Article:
0
Posted January 6, 2014 by Alex Mann in Feature
 
 

Yaiba: Ninja Gaiden Z preview


In recent years, the video game world has been working hard to move past a reputation of blood, guts and unadulterated violence. Games like Beyond: Two Souls, Journey and The Last of Us have paved the way to elevate audience interaction above the physical realm, reaching out on a much deeper emotional level.

Yaiba: Ninja Gaiden Z, on the other hand, gives a big one finger salute to those emotional sissies. Instead, Keiji Inafune’s latest outing combines ninjas, cyborgs, zombies and oodles upon oodles of blood and gore to create a grindhouse hack n slash with plenty of style – and after playing through the first two levels – we were surprised to find that it’s pretty damn good.

YaibaFlameZombEDIT

The opening cutscene sees newcomer Yaiba Kamikaze lounging amidst a bamboo grove. Half Mugen from Samurai Champloo, half Yojimbo from Zantochi, it’s quickly made evident that this is the kind of guy that couldn’t give two shits about anyone but himself. Something has disturbed him though, and as he brings a rather large bottle of sake away from his lips he mutters “I should’ve killed you fifteen ninjas ago… Hayabusa”. Enter series frontman Ryu Hayabusa. Cue epic ninja battle of ultimate destiny.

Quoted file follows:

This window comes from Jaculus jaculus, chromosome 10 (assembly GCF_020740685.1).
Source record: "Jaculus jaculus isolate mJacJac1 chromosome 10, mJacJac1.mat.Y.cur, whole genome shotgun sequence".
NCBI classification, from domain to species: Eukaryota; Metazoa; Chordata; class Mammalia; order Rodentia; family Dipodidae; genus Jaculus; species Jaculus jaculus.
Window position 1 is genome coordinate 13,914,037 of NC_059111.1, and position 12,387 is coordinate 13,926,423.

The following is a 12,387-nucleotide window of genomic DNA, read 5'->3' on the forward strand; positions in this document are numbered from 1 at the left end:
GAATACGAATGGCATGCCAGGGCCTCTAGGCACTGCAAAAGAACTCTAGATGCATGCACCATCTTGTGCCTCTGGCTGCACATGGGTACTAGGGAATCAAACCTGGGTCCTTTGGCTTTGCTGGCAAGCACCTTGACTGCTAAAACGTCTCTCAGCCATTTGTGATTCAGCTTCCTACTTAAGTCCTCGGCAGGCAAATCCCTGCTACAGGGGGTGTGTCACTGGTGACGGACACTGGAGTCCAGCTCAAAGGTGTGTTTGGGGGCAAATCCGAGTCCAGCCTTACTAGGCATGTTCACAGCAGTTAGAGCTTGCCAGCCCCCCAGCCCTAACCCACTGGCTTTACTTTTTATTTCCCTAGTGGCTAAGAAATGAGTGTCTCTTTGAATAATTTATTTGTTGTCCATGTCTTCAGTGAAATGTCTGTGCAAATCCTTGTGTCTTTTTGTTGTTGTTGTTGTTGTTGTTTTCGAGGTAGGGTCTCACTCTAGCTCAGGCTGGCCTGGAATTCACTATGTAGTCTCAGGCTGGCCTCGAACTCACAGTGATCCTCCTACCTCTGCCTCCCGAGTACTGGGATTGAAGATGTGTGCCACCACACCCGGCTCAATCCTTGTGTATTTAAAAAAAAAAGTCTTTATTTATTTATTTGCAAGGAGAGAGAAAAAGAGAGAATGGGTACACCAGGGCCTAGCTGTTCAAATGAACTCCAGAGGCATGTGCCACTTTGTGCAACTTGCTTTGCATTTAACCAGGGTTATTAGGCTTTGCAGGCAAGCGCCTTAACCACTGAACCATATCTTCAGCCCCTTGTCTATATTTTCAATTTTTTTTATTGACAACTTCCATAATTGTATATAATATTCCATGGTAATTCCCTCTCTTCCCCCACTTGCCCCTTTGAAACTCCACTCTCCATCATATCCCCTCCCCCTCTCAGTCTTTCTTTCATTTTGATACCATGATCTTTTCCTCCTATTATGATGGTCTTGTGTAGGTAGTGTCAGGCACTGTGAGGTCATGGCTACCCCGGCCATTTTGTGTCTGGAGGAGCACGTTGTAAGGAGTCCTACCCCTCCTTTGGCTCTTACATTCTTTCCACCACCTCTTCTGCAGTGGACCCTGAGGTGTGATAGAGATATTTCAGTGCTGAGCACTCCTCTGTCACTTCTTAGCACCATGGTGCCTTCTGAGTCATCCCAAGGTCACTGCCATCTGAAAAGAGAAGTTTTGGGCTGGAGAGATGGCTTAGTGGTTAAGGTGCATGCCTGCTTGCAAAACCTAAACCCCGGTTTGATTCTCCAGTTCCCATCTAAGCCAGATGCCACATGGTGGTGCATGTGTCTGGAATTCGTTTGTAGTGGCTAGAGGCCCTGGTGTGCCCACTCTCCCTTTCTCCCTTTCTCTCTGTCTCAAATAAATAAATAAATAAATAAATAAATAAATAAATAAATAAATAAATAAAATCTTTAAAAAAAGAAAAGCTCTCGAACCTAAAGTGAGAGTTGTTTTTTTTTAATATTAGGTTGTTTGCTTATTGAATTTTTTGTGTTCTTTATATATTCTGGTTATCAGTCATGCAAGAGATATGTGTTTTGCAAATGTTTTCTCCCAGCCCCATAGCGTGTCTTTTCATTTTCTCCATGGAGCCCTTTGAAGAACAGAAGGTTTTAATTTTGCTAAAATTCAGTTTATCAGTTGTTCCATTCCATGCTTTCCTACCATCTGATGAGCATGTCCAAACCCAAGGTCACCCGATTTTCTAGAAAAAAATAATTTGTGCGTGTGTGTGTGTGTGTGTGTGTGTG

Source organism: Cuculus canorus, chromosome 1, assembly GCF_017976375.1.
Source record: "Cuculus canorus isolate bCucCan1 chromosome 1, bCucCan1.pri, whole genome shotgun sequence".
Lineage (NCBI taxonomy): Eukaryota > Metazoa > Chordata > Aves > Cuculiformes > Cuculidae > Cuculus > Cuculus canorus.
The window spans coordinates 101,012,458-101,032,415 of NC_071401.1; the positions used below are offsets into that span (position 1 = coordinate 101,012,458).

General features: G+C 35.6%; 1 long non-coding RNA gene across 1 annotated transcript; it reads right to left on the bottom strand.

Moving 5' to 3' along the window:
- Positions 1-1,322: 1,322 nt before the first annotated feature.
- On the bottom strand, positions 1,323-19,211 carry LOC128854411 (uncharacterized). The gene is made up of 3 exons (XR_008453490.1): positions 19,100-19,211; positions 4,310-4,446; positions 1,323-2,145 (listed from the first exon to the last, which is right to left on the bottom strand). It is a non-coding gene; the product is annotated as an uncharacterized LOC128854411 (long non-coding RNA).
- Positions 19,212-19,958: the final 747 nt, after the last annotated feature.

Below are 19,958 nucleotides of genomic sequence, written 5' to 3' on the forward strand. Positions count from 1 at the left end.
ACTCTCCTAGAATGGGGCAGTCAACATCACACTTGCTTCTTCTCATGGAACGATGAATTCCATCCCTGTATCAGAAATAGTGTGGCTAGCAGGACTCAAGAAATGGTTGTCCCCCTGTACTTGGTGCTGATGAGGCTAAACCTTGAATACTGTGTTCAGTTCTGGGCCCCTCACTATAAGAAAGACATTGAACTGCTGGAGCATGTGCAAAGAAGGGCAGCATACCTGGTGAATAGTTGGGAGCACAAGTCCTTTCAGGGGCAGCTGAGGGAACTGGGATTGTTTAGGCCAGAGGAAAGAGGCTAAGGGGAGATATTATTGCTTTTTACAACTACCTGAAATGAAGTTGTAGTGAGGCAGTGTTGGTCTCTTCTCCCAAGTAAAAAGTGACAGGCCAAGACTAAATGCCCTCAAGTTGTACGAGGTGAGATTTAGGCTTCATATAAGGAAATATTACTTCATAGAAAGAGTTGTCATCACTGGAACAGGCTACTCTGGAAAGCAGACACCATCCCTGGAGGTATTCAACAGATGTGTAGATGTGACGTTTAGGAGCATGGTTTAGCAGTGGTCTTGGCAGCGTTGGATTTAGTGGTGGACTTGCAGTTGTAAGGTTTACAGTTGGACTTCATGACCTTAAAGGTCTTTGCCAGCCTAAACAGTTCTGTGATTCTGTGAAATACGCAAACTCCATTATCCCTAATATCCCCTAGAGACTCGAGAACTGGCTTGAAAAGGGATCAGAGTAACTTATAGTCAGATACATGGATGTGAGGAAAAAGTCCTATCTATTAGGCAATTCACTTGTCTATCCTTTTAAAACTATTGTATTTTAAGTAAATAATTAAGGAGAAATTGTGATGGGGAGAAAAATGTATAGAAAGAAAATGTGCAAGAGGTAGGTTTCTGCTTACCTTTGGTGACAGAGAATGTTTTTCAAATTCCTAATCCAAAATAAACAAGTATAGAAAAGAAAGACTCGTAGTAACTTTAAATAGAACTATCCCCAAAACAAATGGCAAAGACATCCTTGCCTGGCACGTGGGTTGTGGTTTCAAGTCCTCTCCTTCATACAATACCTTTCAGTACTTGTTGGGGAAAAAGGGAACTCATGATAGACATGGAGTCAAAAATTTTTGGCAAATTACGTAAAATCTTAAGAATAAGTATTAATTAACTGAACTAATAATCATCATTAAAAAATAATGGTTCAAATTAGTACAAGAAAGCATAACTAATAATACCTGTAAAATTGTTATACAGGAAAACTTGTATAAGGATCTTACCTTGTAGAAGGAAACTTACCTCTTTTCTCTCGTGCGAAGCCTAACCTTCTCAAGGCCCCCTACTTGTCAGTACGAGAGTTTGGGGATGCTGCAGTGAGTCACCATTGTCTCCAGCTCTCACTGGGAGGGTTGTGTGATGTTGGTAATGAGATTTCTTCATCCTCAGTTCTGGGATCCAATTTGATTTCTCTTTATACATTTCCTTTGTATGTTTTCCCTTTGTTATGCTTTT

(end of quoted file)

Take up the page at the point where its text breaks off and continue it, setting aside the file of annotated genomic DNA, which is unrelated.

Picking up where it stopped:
Yaiba_Ryu

After matching blow for blow in a furious bout of swordplay, the combatants are finally thrown apart to reveal Yaiba’s sword cut in twain. Not only that, but with a “Fuck” that sounds more annoyed than defeated, his body explodes in a torrent of blood as his arm separates from his body. The title crashes onto the screen, and it takes me a second to realise that the main character has died before the game even begins. Nice.

Two weeks pass, and Yaiba is standing on the rooftop of a modern building surrounded by Zombies. He’s chatting to a sultry looking lady known as ‘Miss Monday’ via an electronic earpiece, who explains that she is responsible for his newfound Cyrborg arm and abilities, as well as the signature glowing red eye that comes as a fashion accessory to all cyborgs since the Terminator.

YaibaCyborg

It turns out a mysterious big wig is responsible for the zombie outbreak that engulfs the city, and he wants you to ensure no one interrupts his evil plans. At first Yaiba tells him where to shove it, but when he’s told that Ryu is in town trying to quell the apocalypse, Yaiba jumps to like a rabid dog. What follows is a hack and slash frenzy that makes that black and white scene in Kill Bill look tame. Attacks consist of Yaiba’s broken sword for quick cuts, his Cyborg arm for stronger attacks and a metal flail, which covers a wide area but generally chops zombies in two, creating multiple crawling torsos that move slower but still grab at you from the flow. Each move can be chained together in traditional God of War style combat, earning skill points from the dead that can be used to unlock more moves as you go.

YaibaZombieBlood

As this was a demo build, skill points were awarded a lot faster than the regular game, which meant that we gained access to more moves than you would usually have access to in the first two levels. One of the more notable abilities was the power charge up Yaiba’s cyborg arm, activating the rocket booster in his elbow and sending him flying bodily across the screen, turning all zombies in his path to mush.